One of my continued irritants as an online/social marketer is the never-ending self-love those of us who work in social are exposed to on a daily basis. In a young industry discipline that is continually trying to prove itself, we often talk more about what we’ve done than what we’re doing or we tend to focus all of our attention on a few big wins.
A great example of this is the recent success Oreo has had in the interactive/social marketing field. The Kraft-owned brand reached the apex of their social street-cred when it intelligently used the Super Bowl blackout to publish clever real-time content on its Facebook and Twitter pages. It was timely, it was relevant, it was good and we’re still hearing about it. On the eve of the SXSW Interactive conference, my fear is I’ll have to hear about it everywhere I go. At some point, you reach a saturation point.
To be clear: I love the Oreo brand. I have five kids and we plunk down a good amount of money on the product and I’ve been a fan of their social marketing and community management. In fact, we share an agency in 360i – a great agency doing amazing work. In the early days of their social content strategy, I talked about how good it was and how it captured the child-like personality of the brand. But how far will pundits, “experts” and salespeople go to make Oreo the poster child for a diverse industry that needs more? Good for Oreo but let’s move on and let’s hear more about what others with more daunting challenges are doing to engage in real-time.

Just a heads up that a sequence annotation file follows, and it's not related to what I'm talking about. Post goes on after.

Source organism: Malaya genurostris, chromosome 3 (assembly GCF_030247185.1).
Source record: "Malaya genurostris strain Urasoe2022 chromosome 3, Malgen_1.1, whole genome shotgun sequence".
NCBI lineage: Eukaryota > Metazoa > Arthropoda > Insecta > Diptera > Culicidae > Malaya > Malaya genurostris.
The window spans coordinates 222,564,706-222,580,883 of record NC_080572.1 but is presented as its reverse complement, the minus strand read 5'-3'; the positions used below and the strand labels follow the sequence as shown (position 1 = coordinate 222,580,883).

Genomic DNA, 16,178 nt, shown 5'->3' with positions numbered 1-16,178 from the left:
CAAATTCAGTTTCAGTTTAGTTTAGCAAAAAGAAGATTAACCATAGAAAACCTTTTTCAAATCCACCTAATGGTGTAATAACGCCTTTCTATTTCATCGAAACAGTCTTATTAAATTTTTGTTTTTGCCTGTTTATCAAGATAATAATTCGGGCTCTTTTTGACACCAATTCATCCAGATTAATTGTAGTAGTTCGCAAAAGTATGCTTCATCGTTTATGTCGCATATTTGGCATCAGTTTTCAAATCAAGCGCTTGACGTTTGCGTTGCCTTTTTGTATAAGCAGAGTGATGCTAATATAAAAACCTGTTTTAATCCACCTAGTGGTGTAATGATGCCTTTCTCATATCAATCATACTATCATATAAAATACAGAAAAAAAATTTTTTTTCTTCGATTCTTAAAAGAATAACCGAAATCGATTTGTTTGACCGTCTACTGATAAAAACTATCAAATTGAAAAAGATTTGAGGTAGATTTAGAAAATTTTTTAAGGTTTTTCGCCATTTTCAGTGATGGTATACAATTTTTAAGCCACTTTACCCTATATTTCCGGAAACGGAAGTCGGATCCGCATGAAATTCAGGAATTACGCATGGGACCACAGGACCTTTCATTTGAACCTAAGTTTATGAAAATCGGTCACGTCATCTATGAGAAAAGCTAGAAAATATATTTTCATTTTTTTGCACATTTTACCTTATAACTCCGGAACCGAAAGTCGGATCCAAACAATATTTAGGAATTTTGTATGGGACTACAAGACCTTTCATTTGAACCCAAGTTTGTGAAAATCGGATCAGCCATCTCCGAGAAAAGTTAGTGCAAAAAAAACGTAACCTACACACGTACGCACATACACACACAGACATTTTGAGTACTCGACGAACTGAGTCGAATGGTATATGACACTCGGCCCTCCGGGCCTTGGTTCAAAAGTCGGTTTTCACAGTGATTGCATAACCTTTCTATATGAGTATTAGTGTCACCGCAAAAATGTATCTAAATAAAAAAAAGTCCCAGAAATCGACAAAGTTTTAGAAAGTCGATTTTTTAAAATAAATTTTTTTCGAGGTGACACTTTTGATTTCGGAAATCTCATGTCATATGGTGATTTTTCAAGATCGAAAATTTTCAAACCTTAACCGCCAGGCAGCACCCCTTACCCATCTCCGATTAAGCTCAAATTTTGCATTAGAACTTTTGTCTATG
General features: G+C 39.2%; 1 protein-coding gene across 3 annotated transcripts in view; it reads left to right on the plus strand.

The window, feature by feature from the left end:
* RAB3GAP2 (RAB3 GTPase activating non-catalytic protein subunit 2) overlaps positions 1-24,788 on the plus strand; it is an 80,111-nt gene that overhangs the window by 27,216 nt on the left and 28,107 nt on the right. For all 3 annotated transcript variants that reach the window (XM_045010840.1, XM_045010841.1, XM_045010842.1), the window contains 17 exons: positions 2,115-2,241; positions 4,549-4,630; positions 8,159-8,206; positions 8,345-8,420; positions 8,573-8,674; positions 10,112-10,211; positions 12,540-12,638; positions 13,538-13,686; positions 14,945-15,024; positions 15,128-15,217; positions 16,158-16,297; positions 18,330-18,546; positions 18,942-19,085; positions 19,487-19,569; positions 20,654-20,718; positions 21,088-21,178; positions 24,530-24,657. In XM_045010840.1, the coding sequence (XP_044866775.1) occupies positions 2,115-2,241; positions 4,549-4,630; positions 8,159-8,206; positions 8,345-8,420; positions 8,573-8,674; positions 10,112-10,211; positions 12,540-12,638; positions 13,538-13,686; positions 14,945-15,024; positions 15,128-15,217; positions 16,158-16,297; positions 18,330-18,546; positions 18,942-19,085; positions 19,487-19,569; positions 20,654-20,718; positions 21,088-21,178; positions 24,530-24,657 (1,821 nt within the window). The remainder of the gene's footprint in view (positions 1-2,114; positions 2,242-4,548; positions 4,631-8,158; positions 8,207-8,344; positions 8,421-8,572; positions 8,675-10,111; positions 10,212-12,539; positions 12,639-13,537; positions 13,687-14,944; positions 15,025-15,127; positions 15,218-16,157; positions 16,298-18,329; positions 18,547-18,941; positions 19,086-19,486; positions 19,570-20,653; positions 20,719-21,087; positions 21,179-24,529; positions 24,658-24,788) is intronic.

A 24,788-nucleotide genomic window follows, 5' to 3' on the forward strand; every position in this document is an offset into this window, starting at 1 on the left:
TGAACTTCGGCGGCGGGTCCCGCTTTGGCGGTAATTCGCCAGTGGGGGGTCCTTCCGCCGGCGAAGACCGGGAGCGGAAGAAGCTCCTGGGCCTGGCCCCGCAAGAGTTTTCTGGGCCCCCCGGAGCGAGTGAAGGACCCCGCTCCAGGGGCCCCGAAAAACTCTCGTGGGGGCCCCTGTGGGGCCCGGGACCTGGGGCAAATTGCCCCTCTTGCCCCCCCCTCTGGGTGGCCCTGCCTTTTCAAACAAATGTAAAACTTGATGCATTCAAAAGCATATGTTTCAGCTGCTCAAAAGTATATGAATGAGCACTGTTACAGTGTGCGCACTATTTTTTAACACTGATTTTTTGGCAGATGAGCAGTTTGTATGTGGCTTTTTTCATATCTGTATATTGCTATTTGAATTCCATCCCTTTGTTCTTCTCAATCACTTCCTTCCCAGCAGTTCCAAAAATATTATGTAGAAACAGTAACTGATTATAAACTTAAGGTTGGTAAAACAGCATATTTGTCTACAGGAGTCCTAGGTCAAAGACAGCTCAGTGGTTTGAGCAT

The danger in holding up these examples is we focus too much on these tactical wins and not on how others are using real-time content to move their business. Yes, this tactic leads back to a strategy that Oreo has executed well. At the same time, I can guess that Oreo’s war room on Super Bowl Sunday was something most small business, mid-size brands and even large brands could not afford to do. That doesn’t take anything form their accomplishment but how attainable is what they did for the rest of the world?
Oreo, and the entire Kraft roster, is in a much different place than many brands or businesses. Giving them credit when it’s due is fine. But there are many lessons to be learned elsewhere yet we don’t give them the light of day and I fear that’s a missed opportunity. Big brands have big money and vendors, agencies and consultants want their piece. That’s why these examples are more limited than we might first think.
For the local hospital trying to connect more with its community, can it learn from the Oreo example? Sure it can. Yet there are other examples that don’t get SXSWi panels nor get love in the trade media that would be more impactful for practitioners. Those examples and their businesses don’t have tens of millions of dollars to market during the Super Bowl. Yet their impact is great and we’re not talking enough about them as an industry.
We all want to get better at what we do. There are associations, groups, conferences and meetings that occur so we can all learn from one another. But those with a louder voice and those with bigger audiences need to diversify and share stories, successes and challenges from all types of businesses. Not just sexy consumer packaged goods companies with big budgets, big agencies and armies of staff.
There are brands in restricted industries or even B2B who are doing amazing things that no one is talking about. The cult of social is much like People Magazine – you only get ink if you’re famous, rich or dysfunctional.
Let’s hope that changes soon.